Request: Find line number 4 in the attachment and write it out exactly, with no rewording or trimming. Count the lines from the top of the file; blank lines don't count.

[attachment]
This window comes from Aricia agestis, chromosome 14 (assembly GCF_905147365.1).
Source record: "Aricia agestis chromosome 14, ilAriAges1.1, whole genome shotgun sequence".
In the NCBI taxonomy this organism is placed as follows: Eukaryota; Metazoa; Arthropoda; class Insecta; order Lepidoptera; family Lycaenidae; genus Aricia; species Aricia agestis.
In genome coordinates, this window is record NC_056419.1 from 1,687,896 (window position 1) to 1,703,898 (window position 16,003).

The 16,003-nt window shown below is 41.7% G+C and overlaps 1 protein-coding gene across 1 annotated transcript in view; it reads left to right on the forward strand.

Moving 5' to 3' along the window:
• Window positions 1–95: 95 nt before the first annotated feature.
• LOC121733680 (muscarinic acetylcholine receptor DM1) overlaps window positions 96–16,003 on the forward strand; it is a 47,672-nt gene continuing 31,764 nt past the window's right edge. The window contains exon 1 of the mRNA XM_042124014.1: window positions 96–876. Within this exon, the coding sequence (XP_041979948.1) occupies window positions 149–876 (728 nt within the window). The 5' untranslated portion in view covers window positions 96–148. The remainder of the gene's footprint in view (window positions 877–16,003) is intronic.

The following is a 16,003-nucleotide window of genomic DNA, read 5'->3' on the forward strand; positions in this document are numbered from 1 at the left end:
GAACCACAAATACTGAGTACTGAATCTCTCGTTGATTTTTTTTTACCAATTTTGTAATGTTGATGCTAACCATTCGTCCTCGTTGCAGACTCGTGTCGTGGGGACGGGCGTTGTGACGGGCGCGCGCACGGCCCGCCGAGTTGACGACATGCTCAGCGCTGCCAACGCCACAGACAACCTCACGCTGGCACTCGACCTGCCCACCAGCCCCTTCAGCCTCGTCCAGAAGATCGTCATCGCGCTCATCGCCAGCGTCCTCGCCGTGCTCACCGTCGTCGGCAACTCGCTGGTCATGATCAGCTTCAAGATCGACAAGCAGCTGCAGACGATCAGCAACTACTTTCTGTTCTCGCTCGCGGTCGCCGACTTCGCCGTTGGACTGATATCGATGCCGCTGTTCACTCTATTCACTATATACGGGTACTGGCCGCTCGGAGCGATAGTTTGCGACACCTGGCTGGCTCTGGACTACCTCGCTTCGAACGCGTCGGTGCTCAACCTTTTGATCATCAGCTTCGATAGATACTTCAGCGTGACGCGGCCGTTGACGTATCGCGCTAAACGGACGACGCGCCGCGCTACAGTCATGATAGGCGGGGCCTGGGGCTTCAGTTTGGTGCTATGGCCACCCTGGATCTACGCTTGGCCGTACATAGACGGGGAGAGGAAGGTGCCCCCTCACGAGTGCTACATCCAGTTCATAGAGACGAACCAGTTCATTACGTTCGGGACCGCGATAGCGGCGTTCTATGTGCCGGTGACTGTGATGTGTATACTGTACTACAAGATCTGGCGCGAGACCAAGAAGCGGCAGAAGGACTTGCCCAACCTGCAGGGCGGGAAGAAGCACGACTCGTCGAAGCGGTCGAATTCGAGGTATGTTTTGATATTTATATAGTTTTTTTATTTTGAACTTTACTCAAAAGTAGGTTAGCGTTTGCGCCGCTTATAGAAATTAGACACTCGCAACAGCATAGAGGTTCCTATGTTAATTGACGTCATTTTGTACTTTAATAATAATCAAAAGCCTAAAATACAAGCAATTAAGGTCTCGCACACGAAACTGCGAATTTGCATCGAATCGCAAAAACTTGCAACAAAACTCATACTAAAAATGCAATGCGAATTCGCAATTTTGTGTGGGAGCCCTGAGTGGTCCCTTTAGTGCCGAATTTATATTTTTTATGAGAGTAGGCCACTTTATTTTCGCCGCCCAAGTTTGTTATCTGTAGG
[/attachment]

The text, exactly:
In genome coordinates, this window is record NC_056419.1 from 1,687,896 (window position 1) to 1,703,898 (window position 16,003).